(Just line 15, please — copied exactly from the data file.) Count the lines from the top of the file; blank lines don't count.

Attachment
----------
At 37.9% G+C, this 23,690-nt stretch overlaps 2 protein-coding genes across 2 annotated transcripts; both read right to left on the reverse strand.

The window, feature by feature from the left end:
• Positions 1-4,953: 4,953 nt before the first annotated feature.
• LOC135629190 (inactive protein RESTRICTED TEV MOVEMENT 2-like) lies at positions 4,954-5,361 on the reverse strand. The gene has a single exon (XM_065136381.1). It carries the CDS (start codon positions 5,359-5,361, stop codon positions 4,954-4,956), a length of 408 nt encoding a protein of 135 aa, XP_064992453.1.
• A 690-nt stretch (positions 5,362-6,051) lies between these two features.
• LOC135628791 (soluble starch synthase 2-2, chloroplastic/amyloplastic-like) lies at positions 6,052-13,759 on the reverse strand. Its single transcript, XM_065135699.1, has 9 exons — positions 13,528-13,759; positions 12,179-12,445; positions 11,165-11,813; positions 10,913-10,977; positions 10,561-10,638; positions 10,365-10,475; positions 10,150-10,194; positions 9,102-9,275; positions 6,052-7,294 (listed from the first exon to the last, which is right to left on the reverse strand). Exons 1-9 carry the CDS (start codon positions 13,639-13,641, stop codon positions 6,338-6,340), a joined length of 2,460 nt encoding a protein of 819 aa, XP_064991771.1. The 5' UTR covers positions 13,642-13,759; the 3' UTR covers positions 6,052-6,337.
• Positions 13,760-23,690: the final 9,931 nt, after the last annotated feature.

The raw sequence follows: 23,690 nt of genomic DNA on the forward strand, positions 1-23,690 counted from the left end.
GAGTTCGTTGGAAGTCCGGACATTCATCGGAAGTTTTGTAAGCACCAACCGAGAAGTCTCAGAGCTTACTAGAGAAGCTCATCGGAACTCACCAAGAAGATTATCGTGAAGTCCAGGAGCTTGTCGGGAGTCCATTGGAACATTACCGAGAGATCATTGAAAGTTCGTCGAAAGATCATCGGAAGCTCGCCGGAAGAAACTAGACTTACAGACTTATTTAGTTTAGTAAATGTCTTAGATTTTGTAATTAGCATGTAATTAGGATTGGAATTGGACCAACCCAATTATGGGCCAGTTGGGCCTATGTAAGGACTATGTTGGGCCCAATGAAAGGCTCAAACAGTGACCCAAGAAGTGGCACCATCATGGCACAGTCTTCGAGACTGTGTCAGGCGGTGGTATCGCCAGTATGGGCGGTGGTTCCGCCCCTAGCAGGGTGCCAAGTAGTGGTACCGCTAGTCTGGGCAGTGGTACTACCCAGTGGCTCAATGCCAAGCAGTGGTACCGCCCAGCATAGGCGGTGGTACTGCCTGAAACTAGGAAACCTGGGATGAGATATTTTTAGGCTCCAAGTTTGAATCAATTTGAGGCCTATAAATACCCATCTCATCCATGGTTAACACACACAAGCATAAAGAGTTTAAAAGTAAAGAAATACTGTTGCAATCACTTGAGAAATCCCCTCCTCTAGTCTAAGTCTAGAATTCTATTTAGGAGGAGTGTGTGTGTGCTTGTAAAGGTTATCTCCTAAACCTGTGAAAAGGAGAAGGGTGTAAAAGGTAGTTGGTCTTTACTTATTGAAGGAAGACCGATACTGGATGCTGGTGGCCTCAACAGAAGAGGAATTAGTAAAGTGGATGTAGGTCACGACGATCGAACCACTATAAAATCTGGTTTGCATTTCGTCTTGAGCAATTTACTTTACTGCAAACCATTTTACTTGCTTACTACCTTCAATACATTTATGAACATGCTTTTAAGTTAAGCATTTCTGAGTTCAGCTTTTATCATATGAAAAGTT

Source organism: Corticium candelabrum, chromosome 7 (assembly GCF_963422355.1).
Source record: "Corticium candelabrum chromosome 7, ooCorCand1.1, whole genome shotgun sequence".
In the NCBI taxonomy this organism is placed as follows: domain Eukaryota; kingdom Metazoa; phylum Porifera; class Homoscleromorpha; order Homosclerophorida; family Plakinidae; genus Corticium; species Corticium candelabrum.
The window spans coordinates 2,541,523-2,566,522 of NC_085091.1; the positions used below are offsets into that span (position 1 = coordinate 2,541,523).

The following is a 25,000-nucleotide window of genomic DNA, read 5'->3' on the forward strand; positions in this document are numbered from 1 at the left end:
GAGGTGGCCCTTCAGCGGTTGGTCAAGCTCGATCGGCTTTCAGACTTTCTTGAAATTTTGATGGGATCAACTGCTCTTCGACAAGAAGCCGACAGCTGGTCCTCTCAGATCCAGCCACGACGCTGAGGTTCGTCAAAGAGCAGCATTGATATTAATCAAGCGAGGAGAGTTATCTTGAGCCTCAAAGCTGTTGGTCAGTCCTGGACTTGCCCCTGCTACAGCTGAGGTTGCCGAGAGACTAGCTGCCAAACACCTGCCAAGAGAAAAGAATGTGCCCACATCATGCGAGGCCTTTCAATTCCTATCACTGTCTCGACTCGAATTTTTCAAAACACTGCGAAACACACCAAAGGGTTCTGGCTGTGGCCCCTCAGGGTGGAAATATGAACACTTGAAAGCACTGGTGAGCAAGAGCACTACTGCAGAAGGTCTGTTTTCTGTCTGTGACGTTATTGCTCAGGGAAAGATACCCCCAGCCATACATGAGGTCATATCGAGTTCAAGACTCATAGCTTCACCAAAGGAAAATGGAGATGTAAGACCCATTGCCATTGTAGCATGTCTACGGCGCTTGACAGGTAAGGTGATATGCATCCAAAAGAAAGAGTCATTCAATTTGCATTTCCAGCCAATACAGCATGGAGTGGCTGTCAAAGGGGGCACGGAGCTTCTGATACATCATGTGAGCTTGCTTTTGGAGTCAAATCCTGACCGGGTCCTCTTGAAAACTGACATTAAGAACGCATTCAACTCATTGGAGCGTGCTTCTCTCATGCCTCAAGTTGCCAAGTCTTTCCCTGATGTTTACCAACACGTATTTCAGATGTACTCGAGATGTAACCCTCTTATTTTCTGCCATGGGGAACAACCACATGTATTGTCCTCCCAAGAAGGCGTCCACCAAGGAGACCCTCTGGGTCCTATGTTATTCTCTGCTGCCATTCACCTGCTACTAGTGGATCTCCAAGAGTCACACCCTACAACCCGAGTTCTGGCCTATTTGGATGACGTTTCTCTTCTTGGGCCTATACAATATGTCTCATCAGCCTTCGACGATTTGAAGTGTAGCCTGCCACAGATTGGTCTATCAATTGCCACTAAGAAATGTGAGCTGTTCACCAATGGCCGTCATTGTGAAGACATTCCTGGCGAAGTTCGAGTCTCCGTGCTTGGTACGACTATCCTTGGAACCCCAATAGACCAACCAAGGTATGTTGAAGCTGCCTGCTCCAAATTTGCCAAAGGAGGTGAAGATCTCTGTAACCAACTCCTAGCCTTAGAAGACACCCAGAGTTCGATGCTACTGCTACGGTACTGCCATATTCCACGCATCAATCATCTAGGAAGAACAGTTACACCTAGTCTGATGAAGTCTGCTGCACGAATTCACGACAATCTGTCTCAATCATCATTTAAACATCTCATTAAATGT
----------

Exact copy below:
GAGGTGGCCCTTCAGCGGTTGGTCAAGCTCGATCGGCTTTCAGACTTTCTTGAAATTTTGATGGGATCAACTGCTCTTCGACAAGAAGCCGACAGCTGGTCCTCTCAGATCCAGCCACGACGCTGAGGTTCGTCAAAGAGCAGCATTGATATTAATCAAGCGAGGAGAGTTATCTTGAGCCTCAAAGCTGTTGGTCAGTCCTGGACTTGCCCCTGCTACAGCTGAGGTTGCCGAGAGACTAGCTGCCAAACACCTGCCAAGAGAAAAGAATGTGCCCACATCATGCGAGGCCTTTCAATTCCTATCACTGTCTCGACTCGAATTTTTCAAAACACTGCGAAACACACCAAAGGGTTCTGGCTGTGGCCCCTCAGGGTGGAAATATGAACACTTGAAAGCACTGGTGAGCAAGAGCACTACTGCAGAAGGTCTGTTTTCTGTCTGTGACGTTATTGCTCAGGGAAAGATACCCCCAGCCATACATGAGGTCATATCGAGTTCAAGACTCATAGCTTCACCAAAGGAAAATGGAGATGTAAGACCCATTGCCATTGTAGCATGTCTACGGCGCTTGACAGGTAAGGTGATATGCATCCAAAAGAAAGAGTCATTCAATTTGCATTTCCAGCCAATACAGCATGGAGTGGCTGTCAAAGGGGGCACGGAGCTTCTGATACATCATGTGAGCTTGCTTTTGGAGTCAAATCCTGACCGGGTCCTCTTGAAAACTGACATTAAGAACGCATTCAACTCATTGGAGCGTGCTTCTCTCATGCCTCAAGTTGCCAAGTCTTTCCCTGATGTTTACCAACACGTATTTCAGATGTACTCGAGATGTAACCCTCTTATTTTCTGCCATGGGGAACAACCACATGTATTGTCCTCCCAAGAAGGCGTCCACCAAGGAGACCCTCTGGGTCCTATGTTATTCTCTGCTGCCATTCACCTGCTACTAGTGGATCTCCAAGAGTCACACCCTACAACCCGAGTTCTGGCCTATTTGGATGACGTTTCTCTTCTTGGGCCTATACAATATGTCTCATCAGCCTTCGACGATTTGAAGTGTAGCCTGCCACAGATTGGTCTATCAATTGCCACTAAGAAATGTGAGCTGTTCACCAATGGCCGTCATTGTGAAGACATTCCTGGCGAAGTTCGAGTCTCCGTGCTTGGTACGACTATCCTTGGAACCCCAATAGACCAACCAAGGTATGTTGAAGCTGCCTGCTCCAAATTTGCCAAAGGAGGTGAAGATCTCTGTAACCAACTCCTAGCCTTAGAAGACACCCAGAGTTCGATGCTACTGCTACGGTACTGCCATATTCCACGCATCAATCATCTAGGAAGAACAGTTACACCTAGTCTGATGAAGTCTGCTGCACGAATTCACGACAATCTGTCTCAATCATCATTTAAACATCTCATTAAATGT